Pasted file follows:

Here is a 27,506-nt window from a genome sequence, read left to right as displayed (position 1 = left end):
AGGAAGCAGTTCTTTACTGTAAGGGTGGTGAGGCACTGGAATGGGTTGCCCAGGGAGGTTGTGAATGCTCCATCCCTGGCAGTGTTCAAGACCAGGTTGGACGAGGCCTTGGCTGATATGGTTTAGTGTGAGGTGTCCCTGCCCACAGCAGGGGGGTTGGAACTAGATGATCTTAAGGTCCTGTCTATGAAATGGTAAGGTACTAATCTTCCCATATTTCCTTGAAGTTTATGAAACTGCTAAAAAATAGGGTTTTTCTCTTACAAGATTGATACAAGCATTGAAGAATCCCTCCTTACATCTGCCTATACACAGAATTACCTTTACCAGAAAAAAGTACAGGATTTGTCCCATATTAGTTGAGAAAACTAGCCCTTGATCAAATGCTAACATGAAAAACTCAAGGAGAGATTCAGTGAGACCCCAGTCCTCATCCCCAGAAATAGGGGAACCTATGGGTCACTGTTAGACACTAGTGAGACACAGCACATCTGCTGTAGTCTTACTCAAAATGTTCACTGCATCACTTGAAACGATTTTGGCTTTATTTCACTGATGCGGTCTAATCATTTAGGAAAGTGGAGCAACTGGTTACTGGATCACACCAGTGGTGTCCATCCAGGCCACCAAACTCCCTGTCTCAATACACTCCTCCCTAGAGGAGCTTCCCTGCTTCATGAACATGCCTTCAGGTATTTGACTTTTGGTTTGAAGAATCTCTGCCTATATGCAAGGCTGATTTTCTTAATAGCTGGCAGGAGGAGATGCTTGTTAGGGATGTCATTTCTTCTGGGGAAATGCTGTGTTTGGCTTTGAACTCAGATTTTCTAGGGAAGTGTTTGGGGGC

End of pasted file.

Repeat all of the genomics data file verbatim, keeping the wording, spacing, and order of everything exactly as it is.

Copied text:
Here is a 27,506-nt window from a genome sequence, read left to right as displayed (position 1 = left end):
AGGAAGCAGTTCTTTACTGTAAGGGTGGTGAGGCACTGGAATGGGTTGCCCAGGGAGGTTGTGAATGCTCCATCCCTGGCAGTGTTCAAGACCAGGTTGGACGAGGCCTTGGCTGATATGGTTTAGTGTGAGGTGTCCCTGCCCACAGCAGGGGGGTTGGAACTAGATGATCTTAAGGTCCTGTCTATGAAATGGTAAGGTACTAATCTTCCCATATTTCCTTGAAGTTTATGAAACTGCTAAAAAATAGGGTTTTTCTCTTACAAGATTGATACAAGCATTGAAGAATCCCTCCTTACATCTGCCTATACACAGAATTACCTTTACCAGAAAAAAGTACAGGATTTGTCCCATATTAGTTGAGAAAACTAGCCCTTGATCAAATGCTAACATGAAAAACTCAAGGAGAGATTCAGTGAGACCCCAGTCCTCATCCCCAGAAATAGGGGAACCTATGGGTCACTGTTAGACACTAGTGAGACACAGCACATCTGCTGTAGTCTTACTCAAAATGTTCACTGCATCACTTGAAACGATTTTGGCTTTATTTCACTGATGCGGTCTAATCATTTAGGAAAGTGGAGCAACTGGTTACTGGATCACACCAGTGGTGTCCATCCAGGCCACCAAACTCCCTGTCTCAATACACTCCTCCCTAGAGGAGCTTCCCTGCTTCATGAACATGCCTTCAGGTATTTGACTTTTGGTTTGAAGAATCTCTGCCTATATGCAAGGCTGATTTTCTTAATAGCTGGCAGGAGGAGATGCTTGTTAGGGATGTCATTTCTTCTGGGGAAATGCTGTGTTTGGCTTTGAACTCAGATTTTCTAGGGAAGTGTTTGGGGGC